Downstairs on the Ground Level is where the museums primary exhibits and displays are located. Think Ahead is one of the main galleries, and features a whole host of modernistic inventions imagining how advances in science might change how we live.
I was especially comforted to see all the environmentally-friendly ideas! And it made for some very deep and meaningful discussions about climate change, and how scientists are working towards solutions. Whilst the exhibit isn’t tailored to young kids specifically, there still is a bunch of things they can touch and try. Here’s Bumble Bee aboard a cool electric motorbike.
There’s a very cool (and addictive) computer game where you can imagine upgrading your mind, organs, limbs and adding special features to your body and then jump around like a lunatic showing off your ‘improvements’. It’s so awesome – the kids (and I) must have played this at least a dozen times!
As this gallery is tailored more towards older kids and adults, many of the displays went over my kids’ heads. But there was still enough to engross them for now (and we’ll enjoy coming back when they are older).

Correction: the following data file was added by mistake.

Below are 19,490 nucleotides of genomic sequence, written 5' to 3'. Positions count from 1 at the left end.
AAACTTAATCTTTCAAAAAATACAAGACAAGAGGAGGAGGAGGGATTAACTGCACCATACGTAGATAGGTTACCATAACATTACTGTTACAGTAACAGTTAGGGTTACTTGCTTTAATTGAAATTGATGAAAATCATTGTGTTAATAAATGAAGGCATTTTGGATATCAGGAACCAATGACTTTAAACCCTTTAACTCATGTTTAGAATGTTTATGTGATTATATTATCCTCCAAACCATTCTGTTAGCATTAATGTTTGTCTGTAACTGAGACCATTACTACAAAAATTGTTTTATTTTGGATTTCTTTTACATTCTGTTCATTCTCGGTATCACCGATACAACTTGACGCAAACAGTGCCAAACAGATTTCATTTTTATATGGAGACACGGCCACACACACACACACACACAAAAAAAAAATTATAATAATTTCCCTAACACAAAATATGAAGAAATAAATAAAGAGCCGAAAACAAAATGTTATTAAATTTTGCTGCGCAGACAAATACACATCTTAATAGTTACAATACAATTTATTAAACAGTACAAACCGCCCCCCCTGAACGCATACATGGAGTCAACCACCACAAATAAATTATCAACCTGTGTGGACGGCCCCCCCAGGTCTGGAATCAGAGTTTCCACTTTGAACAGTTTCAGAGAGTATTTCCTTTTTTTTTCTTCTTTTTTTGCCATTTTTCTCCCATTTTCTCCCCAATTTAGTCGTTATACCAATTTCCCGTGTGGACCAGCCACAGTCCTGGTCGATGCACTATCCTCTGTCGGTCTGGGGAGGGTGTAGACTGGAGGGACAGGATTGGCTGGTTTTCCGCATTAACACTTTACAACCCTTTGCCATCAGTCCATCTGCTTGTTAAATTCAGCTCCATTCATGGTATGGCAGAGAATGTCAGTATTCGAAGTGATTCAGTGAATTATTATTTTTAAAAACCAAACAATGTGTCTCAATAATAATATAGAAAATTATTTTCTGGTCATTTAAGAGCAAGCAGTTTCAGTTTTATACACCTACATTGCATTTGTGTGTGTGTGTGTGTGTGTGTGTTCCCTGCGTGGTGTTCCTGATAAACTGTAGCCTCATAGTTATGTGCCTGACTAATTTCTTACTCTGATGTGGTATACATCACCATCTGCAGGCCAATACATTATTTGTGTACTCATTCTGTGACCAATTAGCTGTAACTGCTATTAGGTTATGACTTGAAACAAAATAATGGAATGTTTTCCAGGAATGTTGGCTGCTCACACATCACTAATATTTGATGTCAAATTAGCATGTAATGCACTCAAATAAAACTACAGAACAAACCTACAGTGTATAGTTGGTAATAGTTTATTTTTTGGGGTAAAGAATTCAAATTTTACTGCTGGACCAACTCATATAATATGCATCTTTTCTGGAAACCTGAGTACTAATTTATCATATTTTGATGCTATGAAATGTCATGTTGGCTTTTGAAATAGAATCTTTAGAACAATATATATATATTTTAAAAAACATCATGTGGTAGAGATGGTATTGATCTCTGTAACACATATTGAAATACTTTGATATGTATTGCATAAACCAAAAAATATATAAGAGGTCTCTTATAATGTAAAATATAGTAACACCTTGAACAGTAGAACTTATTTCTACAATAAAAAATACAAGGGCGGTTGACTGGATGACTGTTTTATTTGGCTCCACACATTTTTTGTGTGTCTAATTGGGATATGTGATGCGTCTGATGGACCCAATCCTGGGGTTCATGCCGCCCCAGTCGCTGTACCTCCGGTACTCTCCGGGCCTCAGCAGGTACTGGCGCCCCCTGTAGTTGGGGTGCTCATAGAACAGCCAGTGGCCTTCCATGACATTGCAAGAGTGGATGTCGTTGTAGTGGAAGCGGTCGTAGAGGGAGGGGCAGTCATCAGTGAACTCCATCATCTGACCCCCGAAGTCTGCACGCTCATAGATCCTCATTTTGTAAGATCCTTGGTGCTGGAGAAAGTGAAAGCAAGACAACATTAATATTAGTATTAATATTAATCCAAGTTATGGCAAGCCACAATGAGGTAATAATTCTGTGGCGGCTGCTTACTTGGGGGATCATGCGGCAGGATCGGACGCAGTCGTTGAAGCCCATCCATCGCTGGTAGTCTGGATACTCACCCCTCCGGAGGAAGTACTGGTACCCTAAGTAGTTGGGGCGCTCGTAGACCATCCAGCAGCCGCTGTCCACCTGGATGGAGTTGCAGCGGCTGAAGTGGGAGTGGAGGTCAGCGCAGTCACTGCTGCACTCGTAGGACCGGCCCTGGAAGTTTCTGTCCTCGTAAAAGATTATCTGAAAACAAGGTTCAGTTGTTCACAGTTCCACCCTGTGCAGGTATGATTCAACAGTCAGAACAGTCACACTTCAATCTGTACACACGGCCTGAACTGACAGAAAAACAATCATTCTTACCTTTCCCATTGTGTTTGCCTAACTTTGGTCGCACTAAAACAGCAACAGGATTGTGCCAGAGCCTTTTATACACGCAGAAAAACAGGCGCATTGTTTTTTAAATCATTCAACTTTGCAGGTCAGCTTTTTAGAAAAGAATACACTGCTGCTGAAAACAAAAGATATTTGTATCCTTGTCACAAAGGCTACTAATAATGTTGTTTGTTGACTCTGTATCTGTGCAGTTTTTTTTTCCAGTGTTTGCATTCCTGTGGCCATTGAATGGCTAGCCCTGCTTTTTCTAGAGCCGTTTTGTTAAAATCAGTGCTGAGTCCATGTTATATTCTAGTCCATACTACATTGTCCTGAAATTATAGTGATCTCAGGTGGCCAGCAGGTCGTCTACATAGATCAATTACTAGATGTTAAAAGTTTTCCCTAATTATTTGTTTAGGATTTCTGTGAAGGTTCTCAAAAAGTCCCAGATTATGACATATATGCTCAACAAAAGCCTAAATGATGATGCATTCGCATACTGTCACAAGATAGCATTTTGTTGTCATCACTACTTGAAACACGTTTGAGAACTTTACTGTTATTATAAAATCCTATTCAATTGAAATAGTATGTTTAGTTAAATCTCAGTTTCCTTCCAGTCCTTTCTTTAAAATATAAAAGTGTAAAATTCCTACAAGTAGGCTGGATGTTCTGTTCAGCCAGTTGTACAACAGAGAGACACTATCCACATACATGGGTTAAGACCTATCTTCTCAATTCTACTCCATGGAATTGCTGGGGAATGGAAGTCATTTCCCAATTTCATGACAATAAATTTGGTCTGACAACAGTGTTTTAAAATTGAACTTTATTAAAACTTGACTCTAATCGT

Sportsworks is another permanent exhibition, that looks at the ways science can analyse how human bodies move, and work towards improve sporting outcomes. You can test your throwing, jumping, rowing, running or wheelchair racing skills and see how you compare to some of Australia’s champions. It’s all the sort of stuff that you might imagine goes on at the AIS (Australian Institute of Sport) and more.
Just to let you know that some of the ‘tests’ were a little tricky for my young kids to manage, as they are designed for larger sized bodies. For instance, the kids needed help with the wheelchair race above, as they didn’t have the physical strength to make it around the course on their own.
Special Exhibition Gallery
When we visited, Scienceworks had a super cute Alice in Wonderland special exhibit, that looked at some awesome special effects to recreate a Wonderland like experience. These special exhibits change all the time, so ask what’s on when you’re planning to visit.
There are many more areas of Scienceworks that we didn’t even get a chance to see, like the Pumping Station, Planetarium, and Lightning Room. We’ll definitely be returning to check them out next time we’re in Melbourne. We’re hooked!
The Science of Scienceworks
Scienceworks is all about asking questions. How does that work? Why does it do that? And applying those questions to the things that we use in our everyday (or future) lives.
There is soooo much to learn in museums like this. I could discuss the merits of individual displays for a few hundred pages and still have only scratched the surface.
But, above all else, it’s about having fun. It’s not necessarily the individual things that you learn at places like this (although they are cool too), but it’s more the sense of enthusiasm for science that it encourages. Seeing that science is fun, and cool, and everywhere around us. And that’s gold.